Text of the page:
Sunday, May 20, 2012

The Presence of Beauty

Sensual sexual beauty is startling, distracting, uncomfortable.

I think I first noticed this as a young man on a trip with my family to Sylvan Lake during a summer vacation. We had our spot on the beach, a rustle of wind, caused by the simultaneous turn of heads, caught my attention. A woman, of maybe twenty, walked on to the beach with her younger sister. I had never seen a human being so incredibly beautiful. She must have felt every eye on her but she moved unconsciously, unaware. She spread out a large towel, being helped by her sister. Then she pulled off her tee shirt and stripped off her cut offs, leaving her in a bathing suit that would have been considered racy - then. There was a gasp. Everyone was affected by the sight of her, the physicality of her beauty. It was like we were all frozen for a few seconds on a hot beach. Beauty, sensual, sexual, beauty, has physical impact. I turned my eyes back to the water, knowing something more of what it is to be human and what it is to be in the presence of beauty.

I thought of her today, maybe for the first time since then, as Joe and I were having a veggie dog sitting at tables set out for people to stop and rest. The rustle started to my left. I was, again, facing water, a small public pool. The people next to me, two women and a man, had been chatting animatedly about their day. They fell silent, I glanced to them and then let their eyes guide mine to what had caught them - food halfway to their open mouths. My first reaction was annoyance. I saw coming towards us a young man, maybe 21, heading for the tables. At that distance all I really noticed was that he was riding with his shirt off. I, too, was taken a bit by surprise because I almost never see disabled bodies on display. But that thought was replaced seconds later with a 'why the hell not' it was a beautiful sunny day.

We went back to our chat, we'd seen a movie and were trying to identify the voice actors in it. Then it became clear to both of us that in place with tables, crowded with people, we were the only one's talking. I turned again and saw the young man sitting, alone at a table, a book open in front of him. He was, quite simply, stunningly beautiful. A handsome face, a strong jawline, hair that was shaped by the fingers of the wind.. The outline of his body stood out, lean, against the hard black of his wheelchair seat. His cerebral palsy ran a distant second to what made him different. His skin glowed with health. His strong shoulders looked freshly lathered with sunscreen. The tattoo, a bit too small to be identified, stood as if in guard over the brown pink of his right nipple. Yes it wasn't disability that made him different. It wasn't disability that had thrown a stone into the pond. But it was as if disbility provided a backdrop, a back story, to the moment that beauty sat at a table to read a book.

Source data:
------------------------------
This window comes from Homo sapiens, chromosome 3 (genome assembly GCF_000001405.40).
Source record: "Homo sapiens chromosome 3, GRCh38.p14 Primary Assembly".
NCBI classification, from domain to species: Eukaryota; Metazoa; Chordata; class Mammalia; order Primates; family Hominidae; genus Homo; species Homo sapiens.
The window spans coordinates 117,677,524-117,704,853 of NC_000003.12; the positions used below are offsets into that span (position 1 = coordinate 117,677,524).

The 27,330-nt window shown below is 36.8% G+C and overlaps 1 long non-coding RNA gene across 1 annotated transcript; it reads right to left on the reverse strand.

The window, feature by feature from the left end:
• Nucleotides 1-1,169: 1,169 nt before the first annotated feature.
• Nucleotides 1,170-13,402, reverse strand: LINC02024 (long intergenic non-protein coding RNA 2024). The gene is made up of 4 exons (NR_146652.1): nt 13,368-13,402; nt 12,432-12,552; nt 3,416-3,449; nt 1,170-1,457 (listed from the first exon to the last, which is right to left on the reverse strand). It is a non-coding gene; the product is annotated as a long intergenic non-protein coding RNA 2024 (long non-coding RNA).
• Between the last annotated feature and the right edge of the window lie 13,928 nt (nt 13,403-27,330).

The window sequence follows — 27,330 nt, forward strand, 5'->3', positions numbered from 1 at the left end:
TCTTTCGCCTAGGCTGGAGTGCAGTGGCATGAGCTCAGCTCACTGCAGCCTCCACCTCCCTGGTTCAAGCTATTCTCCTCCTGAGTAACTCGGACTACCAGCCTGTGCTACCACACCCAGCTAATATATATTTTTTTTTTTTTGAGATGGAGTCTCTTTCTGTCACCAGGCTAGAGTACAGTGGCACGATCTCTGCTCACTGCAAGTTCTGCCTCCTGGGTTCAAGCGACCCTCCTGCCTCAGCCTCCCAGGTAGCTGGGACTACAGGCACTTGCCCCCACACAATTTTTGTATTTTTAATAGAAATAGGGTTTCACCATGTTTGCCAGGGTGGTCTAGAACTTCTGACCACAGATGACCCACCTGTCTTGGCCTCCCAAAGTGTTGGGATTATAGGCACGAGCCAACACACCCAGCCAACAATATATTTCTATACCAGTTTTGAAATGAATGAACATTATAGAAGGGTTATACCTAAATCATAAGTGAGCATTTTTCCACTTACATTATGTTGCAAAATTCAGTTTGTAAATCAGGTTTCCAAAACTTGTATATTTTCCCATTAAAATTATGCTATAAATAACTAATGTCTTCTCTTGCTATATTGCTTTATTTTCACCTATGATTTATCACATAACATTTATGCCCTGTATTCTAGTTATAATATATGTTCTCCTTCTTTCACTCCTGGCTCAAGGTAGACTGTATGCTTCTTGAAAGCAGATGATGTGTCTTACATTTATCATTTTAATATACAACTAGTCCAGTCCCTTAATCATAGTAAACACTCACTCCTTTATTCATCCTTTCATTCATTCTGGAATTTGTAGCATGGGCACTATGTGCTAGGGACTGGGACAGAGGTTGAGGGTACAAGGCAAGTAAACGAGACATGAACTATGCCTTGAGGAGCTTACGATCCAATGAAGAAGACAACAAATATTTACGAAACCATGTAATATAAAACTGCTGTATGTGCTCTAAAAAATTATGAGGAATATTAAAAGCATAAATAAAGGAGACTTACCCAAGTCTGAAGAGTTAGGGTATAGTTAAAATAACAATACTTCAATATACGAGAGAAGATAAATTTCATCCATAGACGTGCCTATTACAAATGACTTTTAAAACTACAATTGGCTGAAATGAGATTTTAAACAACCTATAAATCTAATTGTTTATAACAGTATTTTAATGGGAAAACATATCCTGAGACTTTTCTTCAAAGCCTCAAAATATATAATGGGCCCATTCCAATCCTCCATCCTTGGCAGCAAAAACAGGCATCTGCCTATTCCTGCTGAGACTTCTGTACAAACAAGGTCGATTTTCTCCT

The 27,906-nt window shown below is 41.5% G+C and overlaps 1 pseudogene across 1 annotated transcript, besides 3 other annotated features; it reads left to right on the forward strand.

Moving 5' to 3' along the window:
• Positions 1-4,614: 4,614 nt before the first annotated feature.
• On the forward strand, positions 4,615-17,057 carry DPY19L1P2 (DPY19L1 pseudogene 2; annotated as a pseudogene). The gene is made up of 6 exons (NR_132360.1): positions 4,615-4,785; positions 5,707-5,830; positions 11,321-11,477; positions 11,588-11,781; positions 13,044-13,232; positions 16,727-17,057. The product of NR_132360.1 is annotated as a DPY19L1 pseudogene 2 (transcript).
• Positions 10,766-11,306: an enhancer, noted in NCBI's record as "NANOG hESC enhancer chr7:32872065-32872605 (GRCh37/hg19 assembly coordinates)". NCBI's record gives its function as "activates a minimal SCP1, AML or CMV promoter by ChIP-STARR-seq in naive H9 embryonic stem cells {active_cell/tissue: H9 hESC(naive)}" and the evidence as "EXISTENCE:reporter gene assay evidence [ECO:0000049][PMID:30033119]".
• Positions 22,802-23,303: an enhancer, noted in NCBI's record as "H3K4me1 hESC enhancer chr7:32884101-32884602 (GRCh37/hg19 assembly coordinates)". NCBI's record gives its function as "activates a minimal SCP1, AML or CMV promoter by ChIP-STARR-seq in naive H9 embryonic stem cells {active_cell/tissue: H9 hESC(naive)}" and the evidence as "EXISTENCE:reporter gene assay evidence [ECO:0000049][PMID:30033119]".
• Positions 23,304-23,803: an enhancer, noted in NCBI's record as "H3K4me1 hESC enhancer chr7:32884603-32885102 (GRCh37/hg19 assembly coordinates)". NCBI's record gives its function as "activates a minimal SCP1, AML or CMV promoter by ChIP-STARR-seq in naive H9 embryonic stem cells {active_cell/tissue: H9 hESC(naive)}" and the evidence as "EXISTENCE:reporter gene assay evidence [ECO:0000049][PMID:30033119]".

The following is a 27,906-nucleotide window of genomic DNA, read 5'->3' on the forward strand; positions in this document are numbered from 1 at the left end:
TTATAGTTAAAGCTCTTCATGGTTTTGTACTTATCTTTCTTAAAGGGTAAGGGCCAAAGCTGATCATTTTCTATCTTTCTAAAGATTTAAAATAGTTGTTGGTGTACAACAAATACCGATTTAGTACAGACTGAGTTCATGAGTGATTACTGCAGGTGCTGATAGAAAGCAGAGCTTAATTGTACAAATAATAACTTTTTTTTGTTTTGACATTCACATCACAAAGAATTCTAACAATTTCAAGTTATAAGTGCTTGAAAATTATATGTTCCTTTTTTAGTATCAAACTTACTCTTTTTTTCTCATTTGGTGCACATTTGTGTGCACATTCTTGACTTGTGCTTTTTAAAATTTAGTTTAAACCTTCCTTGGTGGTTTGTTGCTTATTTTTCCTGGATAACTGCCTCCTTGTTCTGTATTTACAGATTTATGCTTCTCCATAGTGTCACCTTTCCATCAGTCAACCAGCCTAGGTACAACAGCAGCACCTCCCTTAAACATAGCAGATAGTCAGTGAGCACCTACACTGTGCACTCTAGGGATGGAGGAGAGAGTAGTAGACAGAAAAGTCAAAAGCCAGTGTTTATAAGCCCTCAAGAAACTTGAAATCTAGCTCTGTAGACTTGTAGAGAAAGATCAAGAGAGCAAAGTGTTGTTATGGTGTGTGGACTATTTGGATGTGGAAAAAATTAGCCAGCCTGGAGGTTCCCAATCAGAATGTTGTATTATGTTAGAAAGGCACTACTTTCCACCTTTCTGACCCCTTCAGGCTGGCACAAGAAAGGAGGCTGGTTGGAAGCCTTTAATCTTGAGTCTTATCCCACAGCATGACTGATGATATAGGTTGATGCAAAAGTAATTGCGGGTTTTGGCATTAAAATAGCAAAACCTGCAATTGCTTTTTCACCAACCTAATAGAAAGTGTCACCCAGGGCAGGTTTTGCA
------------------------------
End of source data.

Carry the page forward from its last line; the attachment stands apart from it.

The faces.

The faces around me...

... didn't know how to see him. It was as if everyone noticed that this was a handsome, beautiful, man. But they also noticed that this was a young man with cerebral palsy. It was like they were looking at one of those pictures that change an image with a twist of the wrist, with a shift of light.  Faces veered back and forth not able to settle on what they were seeing. It was like ...

it was like ...

it was like ...

he simply couldn't be both ... a handsome, beautiful, sensual, sexual young man AND a guy with cerebral palsy.

He sat there calmly reading his book. Letting the sun bake him. Letting people see him. Leaving his shirt, a white tee with blue trim, cast aside, carelessly on the table beside his book.

Sensual sexual beauty is startling, distracting, uncomfortable.

But there is another kind of beauty, even more startling, even more distracting ... a beauty that comes from confidence, from being comfortable in one's own skin, from being careless about the gaze of others. The beauty, the beauty of beauties, pride.

He had it.

As when I was a boy, I again heard the rustle of wind caused by the turning of heads, and like then, I watched as waves of attention lapped at the feet of beauty.

I turned my eyes back, as I did then, to water,again knowing more about what it is to be human and what it is to be in the presence of beauty.


Kristin said...

Beauty comes in so many forms. I wish more people took the time to recognize that.

John R. said...

Social construction has unfortunately created "definitions" of beauty. However, you hit it right in the center of the true definition. The young man you were describing had deep and strong confidence and pride in his body and soul. (I also believe strongly that tattoos are kind of like homing beacons for people to invite others to see bodies regardless of shape/size/disability etc..,I wish you saw what his tattoo represented??) He exuded pride.

Whether you are Brad Pitt (who gets a little help with his wife in terms of nice looking features) or whether you are a person with different body shape and size and perhaps even cerebral palsy, spina bifida or what have you... ultimately what matters is how one gives to the world their pride and glory of being born a beautiful human! We are ALL gorgeous if we just can get beyond all that social construction b-sh*t.

I have struggled forever with my body image and this post has just made me rethink, recalculate and consider sunning myself today in my local park...with my shirt off....and sunscreen SPF 345!!

Belly (Liz McLennan) said...

This is poetry, Dave. Love it.